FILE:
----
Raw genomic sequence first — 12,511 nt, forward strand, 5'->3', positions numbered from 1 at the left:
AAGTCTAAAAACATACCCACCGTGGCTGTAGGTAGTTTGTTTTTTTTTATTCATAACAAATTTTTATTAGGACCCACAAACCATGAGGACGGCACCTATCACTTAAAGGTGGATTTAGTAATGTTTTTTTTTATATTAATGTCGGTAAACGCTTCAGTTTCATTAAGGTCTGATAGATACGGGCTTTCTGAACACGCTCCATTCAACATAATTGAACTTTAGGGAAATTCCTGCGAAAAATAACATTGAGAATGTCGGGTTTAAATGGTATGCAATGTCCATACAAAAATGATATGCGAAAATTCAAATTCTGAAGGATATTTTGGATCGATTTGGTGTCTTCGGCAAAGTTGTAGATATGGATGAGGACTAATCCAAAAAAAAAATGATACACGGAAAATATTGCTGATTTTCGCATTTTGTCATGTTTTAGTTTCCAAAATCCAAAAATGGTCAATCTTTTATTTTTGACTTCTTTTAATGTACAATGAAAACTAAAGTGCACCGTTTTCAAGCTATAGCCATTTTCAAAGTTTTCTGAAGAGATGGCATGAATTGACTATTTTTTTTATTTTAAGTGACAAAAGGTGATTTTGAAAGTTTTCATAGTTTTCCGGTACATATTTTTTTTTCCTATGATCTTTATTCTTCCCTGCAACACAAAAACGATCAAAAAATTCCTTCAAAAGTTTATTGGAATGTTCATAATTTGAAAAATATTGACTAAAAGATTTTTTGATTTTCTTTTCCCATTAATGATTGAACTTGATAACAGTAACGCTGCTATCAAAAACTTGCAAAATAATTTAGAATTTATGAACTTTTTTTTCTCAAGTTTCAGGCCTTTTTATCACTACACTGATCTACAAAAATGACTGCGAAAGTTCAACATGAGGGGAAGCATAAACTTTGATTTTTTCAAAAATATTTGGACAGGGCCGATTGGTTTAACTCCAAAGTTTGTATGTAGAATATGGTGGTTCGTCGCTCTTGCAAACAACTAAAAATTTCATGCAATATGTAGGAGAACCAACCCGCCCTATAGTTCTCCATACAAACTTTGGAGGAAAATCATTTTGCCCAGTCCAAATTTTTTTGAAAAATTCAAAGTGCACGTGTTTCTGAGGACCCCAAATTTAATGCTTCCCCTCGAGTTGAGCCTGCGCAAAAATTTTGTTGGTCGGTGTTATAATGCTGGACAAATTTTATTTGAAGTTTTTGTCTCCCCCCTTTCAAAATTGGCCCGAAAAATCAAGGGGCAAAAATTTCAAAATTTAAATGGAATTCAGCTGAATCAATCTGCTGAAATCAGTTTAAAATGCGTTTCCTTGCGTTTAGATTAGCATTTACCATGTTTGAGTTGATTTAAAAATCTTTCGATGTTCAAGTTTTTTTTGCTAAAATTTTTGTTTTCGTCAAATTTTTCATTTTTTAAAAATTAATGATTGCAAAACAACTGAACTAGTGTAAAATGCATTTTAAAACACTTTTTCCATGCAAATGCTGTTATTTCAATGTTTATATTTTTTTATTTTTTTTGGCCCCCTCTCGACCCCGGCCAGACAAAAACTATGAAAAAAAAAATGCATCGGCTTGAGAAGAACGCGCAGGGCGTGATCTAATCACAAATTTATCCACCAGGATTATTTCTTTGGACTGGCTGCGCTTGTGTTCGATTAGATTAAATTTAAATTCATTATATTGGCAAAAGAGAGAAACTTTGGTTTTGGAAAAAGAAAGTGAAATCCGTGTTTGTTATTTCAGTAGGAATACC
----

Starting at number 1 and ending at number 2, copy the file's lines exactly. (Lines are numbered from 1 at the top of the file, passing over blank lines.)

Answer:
Raw genomic sequence first — 12,511 nt, forward strand, 5'->3', positions numbered from 1 at the left:
AAGTCTAAAAACATACCCACCGTGGCTGTAGGTAGTTTGTTTTTTTTTATTCATAACAAATTTTTATTAGGACCCACAAACCATGAGGACGGCACCTATCACTTAAAGGTGGATTTAGTAATGTTTTTTTTTATATTAATGTCGGTAAACGCTTCAGTTTCATTAAGGTCTGATAGATACGGGCTTTCTGAACACGCTCCATTCAACATAATTGAACTTTAGGGAAATTCCTGCGAAAAATAACATTGAGAATGTCGGGTTTAAATGGTATGCAATGTCCATACAAAAATGATATGCGAAAATTCAAATTCTGAAGGATATTTTGGATCGATTTGGTGTCTTCGGCAAAGTTGTAGATATGGATGAGGACTAATCCAAAAAAAAAATGATACACGGAAAATATTGCTGATTTTCGCATTTTGTCATGTTTTAGTTTCCAAAATCCAAAAATGGTCAATCTTTTATTTTTGACTTCTTTTAATGTACAATGAAAACTAAAGTGCACCGTTTTCAAGCTATAGCCATTTTCAAAGTTTTCTGAAGAGATGGCATGAATTGACTATTTTTTTTATTTTAAGTGACAAAAGGTGATTTTGAAAGTTTTCATAGTTTTCCGGTACATATTTTTTTTTCCTATGATCTTTATTCTTCCCTGCAACACAAAAACGATCAAAAAATTCCTTCAAAAGTTTATTGGAATGTTCATAATTTGAAAAATATTGACTAAAAGATTTTTTGATTTTCTTTTCCCATTAATGATTGAACTTGATAACAGTAACGCTGCTATCAAAAACTTGCAAAATAATTTAGAATTTATGAACTTTTTTTTCTCAAGTTTCAGGCCTTTTTATCACTACACTGATCTACAAAAATGACTGCGAAAGTTCAACATGAGGGGAAGCATAAACTTTGATTTTTTCAAAAATATTTGGACAGGGCCGATTGGTTTAACTCCAAAGTTTGTATGTAGAATATGGTGGTTCGTCGCTCTTGCAAACAACTAAAAATTTCATGCAATATGTAGGAGAACCAACCCGCCCTATAGTTCTCCATACAAACTTTGGAGGAAAATCATTTTGCCCAGTCCAAATTTTTTTGAAAAATTCAAAGTGCACGTGTTTCTGAGGACCCCAAATTTAATGCTTCCCCTCGAGTTGAGCCTGCGCAAAAATTTTGTTGGTCGGTGTTATAATGCTGGACAAATTTTATTTGAAGTTTTTGTCTCCCCCCTTTCAAAATTGGCCCGAAAAATCAAGGGGCAAAAATTTCAAAATTTAAATGGAATTCAGCTGAATCAATCTGCTGAAATCAGTTTAAAATGCGTTTCCTTGCGTTTAGATTAGCATTTACCATGTTTGAGTTGATTTAAAAATCTTTCGATGTTCAAGTTTTTTTTGCTAAAATTTTTGTTTTCGTCAAATTTTTCATTTTTTAAAAATTAATGATTGCAAAACAACTGAACTAGTGTAAAATGCATTTTAAAACACTTTTTCCATGCAAATGCTGTTATTTCAATGTTTATATTTTTTTATTTTTTTTGGCCCCCTCTCGACCCCGGCCAGACAAAAACTATGAAAAAAAAAATGCATCGGCTTGAGAAGAACGCGCAGGGCGTGATCTAATCACAAATTTATCCACCAGGATTATTTCTTTGGACTGGCTGCGCTTGTGTTCGATTAGATTAAATTTAAATTCATTATATTGGCAAAAGAGAGAAACTTTGGTTTTGGAAAAAGAAAGTGAAATCCGTGTTTGTTATTTCAGTAGGAATACC